24. 24.

    Schneider PJ, Pedersen CA, Scheckelhoff DJ, Schneider PJ, Scheckelhoff DJ. ASHP national survey of pharmacy practice in hospital settings: dispensing and administration-2017. Am J Health Pharm. 2018;75(16):1203–26. https://academic.oup.com/ajhp/article/69/9/768/5112243. Accessed 25 May 2019.

  25. 25.

    International Pharmaceutical Federation—FIP. Pharmacy at a glance 2015–2017. The Hague, The Netherlands; 2017. https://www.fip.org/file/1348. Accessed 30 May 2019.

  26. 26.

    WHO Consultative group on the role of the pharmacist in the health care system. The role of the pharmacist in the health care system. 1994. https://apps.who.int/medicinedocs/pdf/h2995e/h2995e.pdf.

  27. 27.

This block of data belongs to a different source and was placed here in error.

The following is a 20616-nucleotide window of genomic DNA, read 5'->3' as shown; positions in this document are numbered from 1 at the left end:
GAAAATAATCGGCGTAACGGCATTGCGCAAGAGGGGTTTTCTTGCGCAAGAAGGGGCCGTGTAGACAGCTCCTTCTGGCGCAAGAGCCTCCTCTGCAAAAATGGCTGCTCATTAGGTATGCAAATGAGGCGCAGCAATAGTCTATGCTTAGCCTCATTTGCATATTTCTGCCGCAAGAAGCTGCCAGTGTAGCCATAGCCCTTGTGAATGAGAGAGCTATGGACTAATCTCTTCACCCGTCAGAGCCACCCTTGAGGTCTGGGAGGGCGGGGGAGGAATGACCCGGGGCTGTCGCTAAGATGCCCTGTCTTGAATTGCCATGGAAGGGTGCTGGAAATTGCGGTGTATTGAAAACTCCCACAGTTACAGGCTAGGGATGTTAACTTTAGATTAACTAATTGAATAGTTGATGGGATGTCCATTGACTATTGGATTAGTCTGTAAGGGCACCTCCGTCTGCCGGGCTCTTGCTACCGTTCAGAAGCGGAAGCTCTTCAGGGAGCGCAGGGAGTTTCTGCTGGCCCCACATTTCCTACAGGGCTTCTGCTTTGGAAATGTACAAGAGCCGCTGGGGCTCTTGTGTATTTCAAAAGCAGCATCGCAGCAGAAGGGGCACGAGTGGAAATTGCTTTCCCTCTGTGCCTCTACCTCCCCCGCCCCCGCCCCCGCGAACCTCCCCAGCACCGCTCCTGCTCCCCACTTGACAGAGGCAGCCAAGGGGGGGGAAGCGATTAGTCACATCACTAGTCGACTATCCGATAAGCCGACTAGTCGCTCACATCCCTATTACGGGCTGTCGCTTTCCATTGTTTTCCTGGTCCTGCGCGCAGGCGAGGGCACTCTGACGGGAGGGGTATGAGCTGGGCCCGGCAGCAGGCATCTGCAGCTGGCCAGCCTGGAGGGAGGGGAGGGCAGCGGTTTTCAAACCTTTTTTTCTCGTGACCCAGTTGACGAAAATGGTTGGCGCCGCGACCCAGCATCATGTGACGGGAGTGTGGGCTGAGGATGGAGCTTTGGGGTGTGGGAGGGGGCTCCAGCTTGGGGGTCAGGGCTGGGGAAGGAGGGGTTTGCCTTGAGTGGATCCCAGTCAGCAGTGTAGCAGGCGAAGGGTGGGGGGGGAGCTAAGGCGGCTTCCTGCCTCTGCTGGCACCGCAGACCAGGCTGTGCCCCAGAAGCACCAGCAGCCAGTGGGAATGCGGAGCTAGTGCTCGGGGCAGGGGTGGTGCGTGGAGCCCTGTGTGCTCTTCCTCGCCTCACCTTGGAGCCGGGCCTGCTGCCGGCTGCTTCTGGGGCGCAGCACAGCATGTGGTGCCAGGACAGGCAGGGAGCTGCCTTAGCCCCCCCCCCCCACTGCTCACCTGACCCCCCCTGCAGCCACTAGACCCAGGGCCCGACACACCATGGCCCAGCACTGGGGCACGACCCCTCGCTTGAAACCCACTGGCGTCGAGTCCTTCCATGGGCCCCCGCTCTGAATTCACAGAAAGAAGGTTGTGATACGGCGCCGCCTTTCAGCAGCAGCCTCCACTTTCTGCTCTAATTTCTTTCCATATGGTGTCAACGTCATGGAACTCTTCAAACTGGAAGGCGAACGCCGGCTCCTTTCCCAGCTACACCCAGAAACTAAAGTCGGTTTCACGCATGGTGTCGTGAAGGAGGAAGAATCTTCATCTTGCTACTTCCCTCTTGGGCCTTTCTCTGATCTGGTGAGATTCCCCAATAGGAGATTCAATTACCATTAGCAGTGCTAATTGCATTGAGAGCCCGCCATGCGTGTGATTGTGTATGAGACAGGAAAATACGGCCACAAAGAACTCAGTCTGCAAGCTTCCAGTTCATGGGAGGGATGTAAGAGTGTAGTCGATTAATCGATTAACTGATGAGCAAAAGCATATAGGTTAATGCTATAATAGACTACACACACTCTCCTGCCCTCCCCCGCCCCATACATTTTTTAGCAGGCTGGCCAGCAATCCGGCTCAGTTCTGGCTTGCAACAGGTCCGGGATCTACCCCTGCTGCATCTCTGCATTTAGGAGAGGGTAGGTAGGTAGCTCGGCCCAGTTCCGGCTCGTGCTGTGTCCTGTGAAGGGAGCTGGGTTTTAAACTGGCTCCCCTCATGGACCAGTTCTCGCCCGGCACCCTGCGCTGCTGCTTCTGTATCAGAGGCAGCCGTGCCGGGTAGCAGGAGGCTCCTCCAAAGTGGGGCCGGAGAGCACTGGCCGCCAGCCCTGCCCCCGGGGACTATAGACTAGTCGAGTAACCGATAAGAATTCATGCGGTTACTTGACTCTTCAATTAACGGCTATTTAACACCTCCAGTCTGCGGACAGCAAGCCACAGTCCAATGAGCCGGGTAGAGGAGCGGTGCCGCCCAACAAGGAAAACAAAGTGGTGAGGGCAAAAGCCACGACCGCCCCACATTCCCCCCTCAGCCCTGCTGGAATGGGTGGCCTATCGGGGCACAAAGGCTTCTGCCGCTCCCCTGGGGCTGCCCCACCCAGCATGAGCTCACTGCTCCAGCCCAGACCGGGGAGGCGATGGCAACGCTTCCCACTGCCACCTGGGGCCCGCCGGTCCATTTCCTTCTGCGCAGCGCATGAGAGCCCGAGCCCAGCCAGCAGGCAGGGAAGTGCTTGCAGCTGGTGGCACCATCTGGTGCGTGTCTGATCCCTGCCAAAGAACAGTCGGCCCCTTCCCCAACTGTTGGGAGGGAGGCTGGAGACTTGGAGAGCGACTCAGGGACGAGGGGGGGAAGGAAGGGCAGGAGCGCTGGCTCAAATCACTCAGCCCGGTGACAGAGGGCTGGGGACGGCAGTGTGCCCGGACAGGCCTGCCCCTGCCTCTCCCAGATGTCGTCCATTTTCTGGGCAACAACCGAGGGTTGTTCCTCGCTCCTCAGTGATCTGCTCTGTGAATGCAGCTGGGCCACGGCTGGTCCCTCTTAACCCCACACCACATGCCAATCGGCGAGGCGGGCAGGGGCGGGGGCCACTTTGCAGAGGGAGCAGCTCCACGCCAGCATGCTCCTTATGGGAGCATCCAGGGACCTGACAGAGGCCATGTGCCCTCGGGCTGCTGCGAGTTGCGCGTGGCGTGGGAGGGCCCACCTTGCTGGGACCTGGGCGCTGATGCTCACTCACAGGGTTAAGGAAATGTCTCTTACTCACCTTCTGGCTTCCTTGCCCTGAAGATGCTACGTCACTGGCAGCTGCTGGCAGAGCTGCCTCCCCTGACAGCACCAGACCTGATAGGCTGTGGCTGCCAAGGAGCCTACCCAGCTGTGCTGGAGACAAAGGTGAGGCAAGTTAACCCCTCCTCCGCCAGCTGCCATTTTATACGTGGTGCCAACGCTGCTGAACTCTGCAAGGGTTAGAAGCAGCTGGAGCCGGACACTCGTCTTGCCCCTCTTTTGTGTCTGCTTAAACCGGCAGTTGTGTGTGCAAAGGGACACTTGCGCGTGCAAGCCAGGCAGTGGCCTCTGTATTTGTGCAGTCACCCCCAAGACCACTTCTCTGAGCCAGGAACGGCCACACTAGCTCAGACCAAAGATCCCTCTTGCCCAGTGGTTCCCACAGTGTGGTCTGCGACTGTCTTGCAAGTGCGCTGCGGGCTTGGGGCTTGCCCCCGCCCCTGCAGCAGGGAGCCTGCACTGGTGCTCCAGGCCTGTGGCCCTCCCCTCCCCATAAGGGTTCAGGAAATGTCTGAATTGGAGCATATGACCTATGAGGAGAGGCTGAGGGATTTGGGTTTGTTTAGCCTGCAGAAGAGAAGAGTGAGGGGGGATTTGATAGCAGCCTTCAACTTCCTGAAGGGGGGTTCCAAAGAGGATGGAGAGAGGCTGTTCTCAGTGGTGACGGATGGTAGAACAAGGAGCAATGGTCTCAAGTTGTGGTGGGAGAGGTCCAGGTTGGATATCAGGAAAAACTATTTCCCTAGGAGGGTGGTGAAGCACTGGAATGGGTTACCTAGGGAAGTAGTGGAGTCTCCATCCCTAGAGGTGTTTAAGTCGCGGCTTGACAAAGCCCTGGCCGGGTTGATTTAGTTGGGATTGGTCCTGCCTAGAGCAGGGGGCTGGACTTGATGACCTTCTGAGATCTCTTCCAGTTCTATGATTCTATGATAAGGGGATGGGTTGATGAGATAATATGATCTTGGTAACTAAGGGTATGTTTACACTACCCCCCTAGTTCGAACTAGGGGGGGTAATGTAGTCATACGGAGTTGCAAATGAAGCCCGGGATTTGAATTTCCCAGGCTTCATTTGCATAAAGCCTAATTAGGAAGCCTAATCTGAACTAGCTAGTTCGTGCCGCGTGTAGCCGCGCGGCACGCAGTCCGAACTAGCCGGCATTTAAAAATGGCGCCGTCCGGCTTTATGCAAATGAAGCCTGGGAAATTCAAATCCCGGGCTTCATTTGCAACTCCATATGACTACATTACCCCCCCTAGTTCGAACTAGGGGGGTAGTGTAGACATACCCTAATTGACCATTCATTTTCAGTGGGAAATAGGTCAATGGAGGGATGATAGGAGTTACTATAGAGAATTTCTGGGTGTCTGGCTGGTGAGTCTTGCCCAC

International Pharmaceutical Federation. Joint FIP/WHO guidelines on good pharmacy practice: standards for quality of pharmacy services. 2012. www.fip.org/www/uploads/database_file.php?id=331&table_id=.

  28. 28.

    International Pharmaceutical Federation. Hospital Pharmacy Section. Revised FIP Basel statements on the future of hospital pharmacy. 2015. http://apps.who.int/medicinedocs/documents/s22090en/s22090en.pdf. Accessed 27 Apr 2017.

  29. 29.

    Organizacion Panamerica de la Salud. Manual para la administracion de farmacias hospitalarias. 1988. http://iris.paho.org/xmlui/handle/123456789/3076.

  30. 30.

    Ileana Santich. Capacitacion de Recursos Humanos para la Adminsitracion de la farmacia hospitalaria. Boletín la Of Sanit Panam. 1988;105(3). http://iris.paho.org/xmlui/bitstream/handle/123456789/17814/v105n3p311.pdf?sequence=1&isAllowed=y. Accessed 5 Aug 2019.

  31. 31.